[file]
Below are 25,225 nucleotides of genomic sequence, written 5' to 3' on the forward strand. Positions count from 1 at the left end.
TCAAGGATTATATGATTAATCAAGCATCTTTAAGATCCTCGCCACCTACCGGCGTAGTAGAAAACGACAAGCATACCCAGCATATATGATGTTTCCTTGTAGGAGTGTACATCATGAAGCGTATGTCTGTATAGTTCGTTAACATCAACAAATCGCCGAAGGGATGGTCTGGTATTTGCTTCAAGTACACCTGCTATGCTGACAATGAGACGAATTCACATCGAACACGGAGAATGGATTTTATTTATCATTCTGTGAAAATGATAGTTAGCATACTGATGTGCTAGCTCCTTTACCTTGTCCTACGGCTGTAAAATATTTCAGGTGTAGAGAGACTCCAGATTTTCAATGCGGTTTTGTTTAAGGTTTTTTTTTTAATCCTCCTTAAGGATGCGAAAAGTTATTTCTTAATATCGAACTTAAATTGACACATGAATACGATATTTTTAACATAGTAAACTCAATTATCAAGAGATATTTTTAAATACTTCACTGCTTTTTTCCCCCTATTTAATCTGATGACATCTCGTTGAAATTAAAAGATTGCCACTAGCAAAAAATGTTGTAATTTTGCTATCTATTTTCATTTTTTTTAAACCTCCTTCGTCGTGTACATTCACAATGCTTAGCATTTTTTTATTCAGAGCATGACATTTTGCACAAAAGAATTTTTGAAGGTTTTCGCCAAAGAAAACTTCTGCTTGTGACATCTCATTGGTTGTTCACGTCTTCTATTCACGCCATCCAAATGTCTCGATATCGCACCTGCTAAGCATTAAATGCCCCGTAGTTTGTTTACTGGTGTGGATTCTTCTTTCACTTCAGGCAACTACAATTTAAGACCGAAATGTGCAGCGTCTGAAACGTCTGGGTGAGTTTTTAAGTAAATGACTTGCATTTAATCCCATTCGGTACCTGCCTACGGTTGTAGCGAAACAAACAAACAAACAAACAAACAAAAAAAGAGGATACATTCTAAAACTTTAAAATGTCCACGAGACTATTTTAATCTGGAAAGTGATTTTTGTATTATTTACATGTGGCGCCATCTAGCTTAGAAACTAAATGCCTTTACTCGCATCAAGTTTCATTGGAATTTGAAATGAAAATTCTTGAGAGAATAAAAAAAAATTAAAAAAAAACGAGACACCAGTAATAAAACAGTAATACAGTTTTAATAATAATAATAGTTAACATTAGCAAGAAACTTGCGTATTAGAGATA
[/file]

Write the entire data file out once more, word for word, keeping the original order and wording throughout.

Below are 25,225 nucleotides of genomic sequence, written 5' to 3' on the forward strand. Positions count from 1 at the left end.
TCAAGGATTATATGATTAATCAAGCATCTTTAAGATCCTCGCCACCTACCGGCGTAGTAGAAAACGACAAGCATACCCAGCATATATGATGTTTCCTTGTAGGAGTGTACATCATGAAGCGTATGTCTGTATAGTTCGTTAACATCAACAAATCGCCGAAGGGATGGTCTGGTATTTGCTTCAAGTACACCTGCTATGCTGACAATGAGACGAATTCACATCGAACACGGAGAATGGATTTTATTTATCATTCTGTGAAAATGATAGTTAGCATACTGATGTGCTAGCTCCTTTACCTTGTCCTACGGCTGTAAAATATTTCAGGTGTAGAGAGACTCCAGATTTTCAATGCGGTTTTGTTTAAGGTTTTTTTTTTAATCCTCCTTAAGGATGCGAAAAGTTATTTCTTAATATCGAACTTAAATTGACACATGAATACGATATTTTTAACATAGTAAACTCAATTATCAAGAGATATTTTTAAATACTTCACTGCTTTTTTCCCCCTATTTAATCTGATGACATCTCGTTGAAATTAAAAGATTGCCACTAGCAAAAAATGTTGTAATTTTGCTATCTATTTTCATTTTTTTTAAACCTCCTTCGTCGTGTACATTCACAATGCTTAGCATTTTTTTATTCAGAGCATGACATTTTGCACAAAAGAATTTTTGAAGGTTTTCGCCAAAGAAAACTTCTGCTTGTGACATCTCATTGGTTGTTCACGTCTTCTATTCACGCCATCCAAATGTCTCGATATCGCACCTGCTAAGCATTAAATGCCCCGTAGTTTGTTTACTGGTGTGGATTCTTCTTTCACTTCAGGCAACTACAATTTAAGACCGAAATGTGCAGCGTCTGAAACGTCTGGGTGAGTTTTTAAGTAAATGACTTGCATTTAATCCCATTCGGTACCTGCCTACGGTTGTAGCGAAACAAACAAACAAACAAACAAACAAAAAAAGAGGATACATTCTAAAACTTTAAAATGTCCACGAGACTATTTTAATCTGGAAAGTGATTTTTGTATTATTTACATGTGGCGCCATCTAGCTTAGAAACTAAATGCCTTTACTCGCATCAAGTTTCATTGGAATTTGAAATGAAAATTCTTGAGAGAATAAAAAAAAATTAAAAAAAAACGAGACACCAGTAATAAAACAGTAATACAGTTTTAATAATAATAATAGTTAACATTAGCAAGAAACTTGCGTATTAGAGATA